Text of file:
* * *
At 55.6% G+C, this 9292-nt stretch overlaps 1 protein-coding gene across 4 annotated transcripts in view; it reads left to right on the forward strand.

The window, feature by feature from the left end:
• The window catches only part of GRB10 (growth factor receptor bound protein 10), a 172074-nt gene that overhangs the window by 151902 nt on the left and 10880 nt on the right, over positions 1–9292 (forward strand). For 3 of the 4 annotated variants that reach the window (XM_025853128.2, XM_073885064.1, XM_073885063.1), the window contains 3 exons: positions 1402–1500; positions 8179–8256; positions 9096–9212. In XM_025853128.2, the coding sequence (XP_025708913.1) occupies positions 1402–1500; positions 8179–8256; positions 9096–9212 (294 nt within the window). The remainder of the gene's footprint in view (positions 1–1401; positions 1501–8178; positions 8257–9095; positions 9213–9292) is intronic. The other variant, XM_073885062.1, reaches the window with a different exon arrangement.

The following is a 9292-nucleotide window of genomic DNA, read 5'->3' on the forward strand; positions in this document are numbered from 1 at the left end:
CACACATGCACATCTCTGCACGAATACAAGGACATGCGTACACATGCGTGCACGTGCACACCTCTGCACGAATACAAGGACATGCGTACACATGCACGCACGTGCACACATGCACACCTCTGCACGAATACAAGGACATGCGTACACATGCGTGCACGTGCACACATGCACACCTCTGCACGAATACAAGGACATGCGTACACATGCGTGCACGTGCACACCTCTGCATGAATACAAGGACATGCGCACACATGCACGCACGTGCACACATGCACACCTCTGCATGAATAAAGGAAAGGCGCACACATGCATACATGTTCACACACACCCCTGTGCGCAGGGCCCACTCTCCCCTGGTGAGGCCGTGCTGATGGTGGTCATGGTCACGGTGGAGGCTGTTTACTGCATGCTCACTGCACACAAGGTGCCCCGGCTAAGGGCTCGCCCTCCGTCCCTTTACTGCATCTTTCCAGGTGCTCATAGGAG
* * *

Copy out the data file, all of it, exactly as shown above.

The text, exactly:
At 55.6% G+C, this 9292-nt stretch overlaps 1 protein-coding gene across 4 annotated transcripts in view; it reads left to right on the forward strand.

The window, feature by feature from the left end:
• The window catches only part of GRB10 (growth factor receptor bound protein 10), a 172074-nt gene that overhangs the window by 151902 nt on the left and 10880 nt on the right, over positions 1–9292 (forward strand). For 3 of the 4 annotated variants that reach the window (XM_025853128.2, XM_073885064.1, XM_073885063.1), the window contains 3 exons: positions 1402–1500; positions 8179–8256; positions 9096–9212. In XM_025853128.2, the coding sequence (XP_025708913.1) occupies positions 1402–1500; positions 8179–8256; positions 9096–9212 (294 nt within the window). The remainder of the gene's footprint in view (positions 1–1401; positions 1501–8178; positions 8257–9095; positions 9213–9292) is intronic. The other variant, XM_073885062.1, reaches the window with a different exon arrangement.

The following is a 9292-nucleotide window of genomic DNA, read 5'->3' on the forward strand; positions in this document are numbered from 1 at the left end:
CACACATGCACATCTCTGCACGAATACAAGGACATGCGTACACATGCGTGCACGTGCACACCTCTGCACGAATACAAGGACATGCGTACACATGCACGCACGTGCACACATGCACACCTCTGCACGAATACAAGGACATGCGTACACATGCGTGCACGTGCACACATGCACACCTCTGCACGAATACAAGGACATGCGTACACATGCGTGCACGTGCACACCTCTGCATGAATACAAGGACATGCGCACACATGCACGCACGTGCACACATGCACACCTCTGCATGAATAAAGGAAAGGCGCACACATGCATACATGTTCACACACACCCCTGTGCGCAGGGCCCACTCTCCCCTGGTGAGGCCGTGCTGATGGTGGTCATGGTCACGGTGGAGGCTGTTTACTGCATGCTCACTGCACACAAGGTGCCCCGGCTAAGGGCTCGCCCTCCGTCCCTTTACTGCATCTTTCCAGGTGCTCATAGGAG